This series of portraits was produced in a moment of my life and my career when I felt the need for a radical change of direction in my photographic practice, and repair or at least reduce the sense of impermanence that the digital workflow had accustomed me to.

Technically, I decided to impose strong speed limits to myself: I used a wooden 4x5 field camera, loaded with 3 ASA direct positive paper.

The choice of working with paper instead of negative film sheets was dictated mainly by a desire to create a finished, tangible image straight in-camera, an image I could hand develop in the simplest and most organic possible way: on location, in a small tray, using coffee as my developing agent.

Conceptually, I decided to explore an idea that had intrigued me for a long time: portraiture of people with their eyes closed.

In portraiture and life alike our eyes play an important role in communicating our emotions and socially engaging with others. The eyes are the strongest focal point and emotional indicator when observing a face, to try to understand or define the person behind that face.

And yet, when we close our eyes, our portal to human connections and reality, a potential new universe might open up: the universe of the subconscious, or possibly the antechamber of an afterworld.

Closed eyes break a rule in portraiture, there is no reciprocal eye connection between the photographed subject and the viewer of the photo, there’ s no guessing the subject’s emotions.
The person we look at in the photograph could be asleep, or even dead.

In the course of my career, the only photos with the subject’s eyes closed I was asked to shoot, were in the Dominican Republic. They where photos of dead people, resting in a coffin, people who had not owned any other photograph of themselves in life. My images were to be used in producing the customary “recordatorio”, a small, cheaply printed “in memoriam” card with their photo, date of birth and death and a psalm from the bible.

The “recordatorio” is usually distributed as a small gift, amongst the people attending the funeral and the nine days of grieving.

So it wasn’t quite a casual choice when I decided to shoot this series of portraits with closed eyes in the Dominican Republic.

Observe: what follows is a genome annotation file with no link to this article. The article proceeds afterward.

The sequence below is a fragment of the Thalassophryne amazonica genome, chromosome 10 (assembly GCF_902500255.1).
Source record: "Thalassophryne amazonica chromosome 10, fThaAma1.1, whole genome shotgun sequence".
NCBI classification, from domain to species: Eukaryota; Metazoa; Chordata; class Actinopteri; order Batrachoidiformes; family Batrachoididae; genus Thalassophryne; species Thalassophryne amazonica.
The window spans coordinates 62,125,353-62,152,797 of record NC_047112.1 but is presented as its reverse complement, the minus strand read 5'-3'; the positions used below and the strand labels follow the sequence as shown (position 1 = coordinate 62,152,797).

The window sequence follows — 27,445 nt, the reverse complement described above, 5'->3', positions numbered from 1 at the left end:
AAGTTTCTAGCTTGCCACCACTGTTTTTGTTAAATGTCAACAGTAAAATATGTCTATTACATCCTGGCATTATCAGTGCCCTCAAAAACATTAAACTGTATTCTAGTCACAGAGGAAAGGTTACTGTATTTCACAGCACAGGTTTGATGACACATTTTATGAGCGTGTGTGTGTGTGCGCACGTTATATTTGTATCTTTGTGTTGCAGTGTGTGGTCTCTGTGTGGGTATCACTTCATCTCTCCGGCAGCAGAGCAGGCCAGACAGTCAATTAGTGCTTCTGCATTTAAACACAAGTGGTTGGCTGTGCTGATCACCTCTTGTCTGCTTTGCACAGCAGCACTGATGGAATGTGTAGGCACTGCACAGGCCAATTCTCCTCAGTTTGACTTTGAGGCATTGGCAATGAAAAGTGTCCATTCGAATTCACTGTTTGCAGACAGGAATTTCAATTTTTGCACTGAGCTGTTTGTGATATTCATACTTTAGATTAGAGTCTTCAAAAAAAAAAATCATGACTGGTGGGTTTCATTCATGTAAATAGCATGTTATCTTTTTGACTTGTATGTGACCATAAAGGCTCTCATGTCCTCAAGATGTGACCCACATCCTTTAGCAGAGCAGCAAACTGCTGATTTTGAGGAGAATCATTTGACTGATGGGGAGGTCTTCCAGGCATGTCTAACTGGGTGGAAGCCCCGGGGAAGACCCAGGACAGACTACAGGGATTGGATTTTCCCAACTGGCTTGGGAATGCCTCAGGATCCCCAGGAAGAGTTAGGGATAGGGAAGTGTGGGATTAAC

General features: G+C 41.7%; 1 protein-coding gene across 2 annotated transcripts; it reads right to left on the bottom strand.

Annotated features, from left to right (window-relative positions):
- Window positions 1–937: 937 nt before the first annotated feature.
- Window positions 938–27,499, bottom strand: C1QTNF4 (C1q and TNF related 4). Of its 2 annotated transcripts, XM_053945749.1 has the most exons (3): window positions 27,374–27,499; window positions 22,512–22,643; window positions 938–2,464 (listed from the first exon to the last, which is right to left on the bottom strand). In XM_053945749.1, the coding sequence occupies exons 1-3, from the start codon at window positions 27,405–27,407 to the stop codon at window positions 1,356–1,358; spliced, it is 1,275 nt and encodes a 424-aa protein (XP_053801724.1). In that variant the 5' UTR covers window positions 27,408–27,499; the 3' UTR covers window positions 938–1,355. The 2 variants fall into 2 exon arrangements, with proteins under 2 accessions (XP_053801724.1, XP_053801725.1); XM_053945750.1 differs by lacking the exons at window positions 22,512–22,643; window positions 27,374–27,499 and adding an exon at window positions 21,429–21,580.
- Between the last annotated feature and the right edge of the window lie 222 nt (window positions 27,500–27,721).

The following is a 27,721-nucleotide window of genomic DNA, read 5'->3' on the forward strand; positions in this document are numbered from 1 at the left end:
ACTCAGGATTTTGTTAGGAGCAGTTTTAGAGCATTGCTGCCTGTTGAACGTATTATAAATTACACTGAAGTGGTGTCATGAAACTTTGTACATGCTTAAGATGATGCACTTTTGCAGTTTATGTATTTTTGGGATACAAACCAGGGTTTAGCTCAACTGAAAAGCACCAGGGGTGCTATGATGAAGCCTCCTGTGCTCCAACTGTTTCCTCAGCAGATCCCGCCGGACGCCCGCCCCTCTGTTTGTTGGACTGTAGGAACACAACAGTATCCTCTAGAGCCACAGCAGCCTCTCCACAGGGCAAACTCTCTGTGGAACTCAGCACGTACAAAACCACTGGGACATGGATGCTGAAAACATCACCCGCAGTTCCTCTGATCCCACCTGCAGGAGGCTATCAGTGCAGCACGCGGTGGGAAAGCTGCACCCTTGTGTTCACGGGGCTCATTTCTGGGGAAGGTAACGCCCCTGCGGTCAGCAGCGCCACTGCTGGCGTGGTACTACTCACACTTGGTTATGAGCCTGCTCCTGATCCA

My location was a small hamlet, near the Haitian border, where my wife was born and I have been periodically photographing for the past ten years.

A great part of the experience of shooting this series of portraits was being able to spend ample time with all my subjects. Time clicks differently in New York City and in this part of the world. I was able to have long enjoyable chats with each one of them, young and old, explain what I was doing and often have a laugh together.

I would then ask them to close their eyes and make a wish, as a way to have them concentrate on something strongly intimate and personal while I was taking their portrait.

In over two weeks of shooting I had to battle considerable environmental problems: it hadn’t rained in over four months, so daily dust storms contaminated all my equipment; a complete lack of running water forced me to fetch it in buckets, from the river, in order to wash, eat and develop my photographs. Meanwhile, a relentless electrical blackout was efficiently isolating me from the “civilized world” (no cell-phone/Internet) but also helping me develop my films, when, at night, the entire town turned into an environmental darkroom.

As departure approached, and my portraits had grown to a substantial number, something tragic happened: my wife’s mother, who was very old but relatively healthy, suddenly passed away. Grieving, we were able to make arrangements for her funeral and the nine days of prayer, still customary in rural Dominican Republic.

When she was alive, she always used to say that I should be the one to take the photograph for her “recordatorio” . She had never been photographed before I met her, after I married her daughter, and she was always very happy and pleased whenever I pulled out a camera and took photos of her in the house.

I chose a photo I had taken a few years earlier, when she was a bit younger, and I had it made into a “recordatorio” .

In that photo she smiled, and her eyes were open.

Giovanni Savino, February 2014

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